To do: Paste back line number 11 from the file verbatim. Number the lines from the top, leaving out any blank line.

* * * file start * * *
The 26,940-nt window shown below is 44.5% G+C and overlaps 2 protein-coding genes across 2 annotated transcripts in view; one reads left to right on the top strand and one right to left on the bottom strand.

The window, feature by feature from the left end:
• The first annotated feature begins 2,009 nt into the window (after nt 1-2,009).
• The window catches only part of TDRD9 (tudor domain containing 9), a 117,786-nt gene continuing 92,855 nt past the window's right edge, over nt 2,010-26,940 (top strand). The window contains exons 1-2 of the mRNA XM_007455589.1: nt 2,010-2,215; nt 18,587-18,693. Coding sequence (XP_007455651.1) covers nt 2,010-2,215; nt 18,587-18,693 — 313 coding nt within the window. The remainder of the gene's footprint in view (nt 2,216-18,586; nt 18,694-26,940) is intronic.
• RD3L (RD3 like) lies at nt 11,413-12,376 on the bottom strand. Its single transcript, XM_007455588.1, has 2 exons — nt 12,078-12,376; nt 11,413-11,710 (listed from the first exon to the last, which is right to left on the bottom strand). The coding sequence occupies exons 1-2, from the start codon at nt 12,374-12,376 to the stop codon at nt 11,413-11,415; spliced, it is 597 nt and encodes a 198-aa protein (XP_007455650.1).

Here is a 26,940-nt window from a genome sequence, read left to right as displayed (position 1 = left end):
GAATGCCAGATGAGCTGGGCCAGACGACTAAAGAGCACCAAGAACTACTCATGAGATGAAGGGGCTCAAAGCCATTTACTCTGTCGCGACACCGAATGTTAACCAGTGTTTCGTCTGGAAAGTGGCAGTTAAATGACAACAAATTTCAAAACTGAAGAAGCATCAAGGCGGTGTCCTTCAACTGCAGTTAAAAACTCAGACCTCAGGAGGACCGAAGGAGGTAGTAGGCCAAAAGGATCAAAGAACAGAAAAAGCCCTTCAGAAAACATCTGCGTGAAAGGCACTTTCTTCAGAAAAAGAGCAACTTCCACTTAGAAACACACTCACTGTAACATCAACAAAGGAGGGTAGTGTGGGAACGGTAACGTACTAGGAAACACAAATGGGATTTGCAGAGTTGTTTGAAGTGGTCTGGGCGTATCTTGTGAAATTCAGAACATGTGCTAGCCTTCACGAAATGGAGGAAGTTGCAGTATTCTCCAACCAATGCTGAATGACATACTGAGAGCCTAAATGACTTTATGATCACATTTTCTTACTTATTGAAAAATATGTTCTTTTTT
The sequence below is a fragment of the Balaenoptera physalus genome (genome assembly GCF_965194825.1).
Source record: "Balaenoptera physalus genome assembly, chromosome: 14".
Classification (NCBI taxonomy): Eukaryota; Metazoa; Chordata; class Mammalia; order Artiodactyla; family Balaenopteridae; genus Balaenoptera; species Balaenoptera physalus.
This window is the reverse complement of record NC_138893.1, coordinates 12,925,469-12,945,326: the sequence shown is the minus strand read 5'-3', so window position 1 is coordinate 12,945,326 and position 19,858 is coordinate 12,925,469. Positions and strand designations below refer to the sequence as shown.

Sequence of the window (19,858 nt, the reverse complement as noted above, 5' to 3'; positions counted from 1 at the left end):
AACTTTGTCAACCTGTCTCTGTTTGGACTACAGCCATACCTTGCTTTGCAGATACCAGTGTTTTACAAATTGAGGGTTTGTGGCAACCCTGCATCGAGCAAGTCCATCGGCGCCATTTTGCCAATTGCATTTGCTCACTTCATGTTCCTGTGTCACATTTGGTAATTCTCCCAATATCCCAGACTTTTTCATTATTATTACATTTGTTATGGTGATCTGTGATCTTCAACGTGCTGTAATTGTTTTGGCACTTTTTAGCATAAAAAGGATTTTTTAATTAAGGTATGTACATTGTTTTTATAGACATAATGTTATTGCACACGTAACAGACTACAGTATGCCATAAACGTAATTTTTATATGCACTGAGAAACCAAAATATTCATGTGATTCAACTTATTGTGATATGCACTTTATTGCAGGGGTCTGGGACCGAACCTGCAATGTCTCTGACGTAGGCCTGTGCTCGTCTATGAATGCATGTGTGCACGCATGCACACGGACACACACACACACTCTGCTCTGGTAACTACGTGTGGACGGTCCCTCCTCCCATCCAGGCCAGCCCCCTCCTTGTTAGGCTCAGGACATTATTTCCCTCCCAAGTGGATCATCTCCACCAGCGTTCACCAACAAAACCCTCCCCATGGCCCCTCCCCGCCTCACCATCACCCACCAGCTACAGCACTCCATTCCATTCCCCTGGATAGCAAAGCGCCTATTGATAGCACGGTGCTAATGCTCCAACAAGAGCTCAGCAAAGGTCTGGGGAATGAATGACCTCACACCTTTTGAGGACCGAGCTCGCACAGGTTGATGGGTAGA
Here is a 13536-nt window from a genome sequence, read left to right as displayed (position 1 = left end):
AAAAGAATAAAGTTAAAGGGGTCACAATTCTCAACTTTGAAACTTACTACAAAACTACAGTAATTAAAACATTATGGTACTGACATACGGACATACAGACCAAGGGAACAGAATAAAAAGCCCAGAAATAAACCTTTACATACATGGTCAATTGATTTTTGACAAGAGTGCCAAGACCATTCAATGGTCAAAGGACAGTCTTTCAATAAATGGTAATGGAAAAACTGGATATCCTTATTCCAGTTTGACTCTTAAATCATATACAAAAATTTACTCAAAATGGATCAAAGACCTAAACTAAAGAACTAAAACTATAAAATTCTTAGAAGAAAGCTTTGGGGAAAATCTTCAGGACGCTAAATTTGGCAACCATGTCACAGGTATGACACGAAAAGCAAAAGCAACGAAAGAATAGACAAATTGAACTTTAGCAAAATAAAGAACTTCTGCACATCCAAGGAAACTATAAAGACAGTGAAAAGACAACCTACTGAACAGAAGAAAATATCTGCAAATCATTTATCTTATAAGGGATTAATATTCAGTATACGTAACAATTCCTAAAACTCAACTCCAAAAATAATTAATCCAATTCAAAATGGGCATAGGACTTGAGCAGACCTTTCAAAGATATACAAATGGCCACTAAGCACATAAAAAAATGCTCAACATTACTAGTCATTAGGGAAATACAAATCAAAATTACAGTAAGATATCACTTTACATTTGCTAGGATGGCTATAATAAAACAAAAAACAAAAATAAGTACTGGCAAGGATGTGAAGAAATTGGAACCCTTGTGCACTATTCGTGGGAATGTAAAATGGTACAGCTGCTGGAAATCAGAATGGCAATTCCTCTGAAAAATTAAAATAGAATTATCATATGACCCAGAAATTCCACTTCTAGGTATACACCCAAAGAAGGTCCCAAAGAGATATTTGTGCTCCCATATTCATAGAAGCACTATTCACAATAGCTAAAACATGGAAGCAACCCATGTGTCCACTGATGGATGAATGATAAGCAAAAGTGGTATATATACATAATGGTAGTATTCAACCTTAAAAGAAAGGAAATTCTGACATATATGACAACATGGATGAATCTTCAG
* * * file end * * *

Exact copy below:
This window is the reverse complement of record NC_138893.1, coordinates 12,925,469-12,945,326: the sequence shown is the minus strand read 5'-3', so window position 1 is coordinate 12,945,326 and position 19,858 is coordinate 12,925,469. Positions and strand designations below refer to the sequence as shown.